Alachua County Fire Rescue (ACFR) invites the community to take part in “We Remember Night” on Friday, May 19, 2017, at 9 p.m. in recognition of Mental Health Awareness month. We Remember Night is a nationwide event that sheds light on the growing issue of firefighter and EMS provider suicide, and is a show of support for those families who have lost a loved one to this tragedy.
Citizens are invited to join firefighters at any Alachua County Fire Rescue Station to take a moment and reflect on those firefighters and EMS workers who have died by completing suicide. Public Safety crews place their apparatus on the station driveway and turn on their emergency lights for one minute to express support for all the families that have suffered a loss. Memorial candles will be available for anyone wishing to come out and remember a loved one.
Media are encouraged to join event organizers at Station 16 (1600 Fort Clarke Boulevard, Gainesville). Staff will be available for interviews beginning at 8:30 p.m.
We Remember Night is organized by the Firefighter Behavioral Health Alliance, an organization committed to drawing attention to the issue of suicide in the fire and EMS industry. Last year 134 firefighters died by suicide nationwide; this year there have been 31.
The Alachua County Commission has made mental health awareness a point of focus. Recently, all Alachua County employees attended a “Mental Health First Aid” class which provided attendees with a broad understanding of mental illness and taught a variety of methods by which they could assist a person experiencing a mental health crisis. ACFR formed a Peer Support Team to assist department members in dealing with the traumatic events that are so often seen in their line of work. The department also works closely with the Alachua County Crisis Center for ongoing mental health training and understanding how post-traumatic stress disorder (PTSD) can affect public safety workers.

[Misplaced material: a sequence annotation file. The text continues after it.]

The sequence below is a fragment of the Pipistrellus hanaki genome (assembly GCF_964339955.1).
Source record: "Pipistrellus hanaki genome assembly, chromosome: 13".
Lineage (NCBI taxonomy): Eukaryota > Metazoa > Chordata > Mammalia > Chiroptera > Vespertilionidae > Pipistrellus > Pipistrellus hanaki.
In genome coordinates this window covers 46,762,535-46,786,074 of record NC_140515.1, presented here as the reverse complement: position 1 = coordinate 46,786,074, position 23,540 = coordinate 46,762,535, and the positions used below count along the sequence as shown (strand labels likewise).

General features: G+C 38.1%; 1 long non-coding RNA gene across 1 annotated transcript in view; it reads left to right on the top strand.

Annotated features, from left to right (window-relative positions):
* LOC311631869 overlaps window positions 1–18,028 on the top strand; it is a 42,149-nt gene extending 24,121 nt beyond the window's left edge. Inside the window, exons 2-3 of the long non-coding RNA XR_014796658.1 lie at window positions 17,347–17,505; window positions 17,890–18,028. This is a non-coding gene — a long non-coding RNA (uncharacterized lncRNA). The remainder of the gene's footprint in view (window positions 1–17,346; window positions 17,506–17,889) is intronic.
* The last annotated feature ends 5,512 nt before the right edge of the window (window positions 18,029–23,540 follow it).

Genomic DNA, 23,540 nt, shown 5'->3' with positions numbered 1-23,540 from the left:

This local event is organized by Robert Smith who not only works as a firefighter, but also serves as ACFR Chaplin and the leader of the Peer Support Team. “We respond to so many terrible tragedies,” said Smith. “Any one of those calls has the potential to overcome the normal coping mechanisms that we have. In serving as Chaplain, I have seen the toll that years of dealing with these events have taken on some of my co-workers, and it’s important that we offer an outlet for them to deal with those feelings to prevent suicide.”
Photos taken during the event will be shared with the Firefighter Behavioral Health Alliance so that those families who have been touched by suicide can see that “we remember.”
The Alachua County Crisis Center is available 24/7 for all citizens, including first responders, in distress. Additionally, individual, family and group counseling is available to those who have lost a loved one to suicide. The Crisis Center can be reached at 352-264-6789 or call the National Suicide Prevention Lifeline at 1-800-273-TALK.
For more information, contact Robert Smith at 352-235-1280.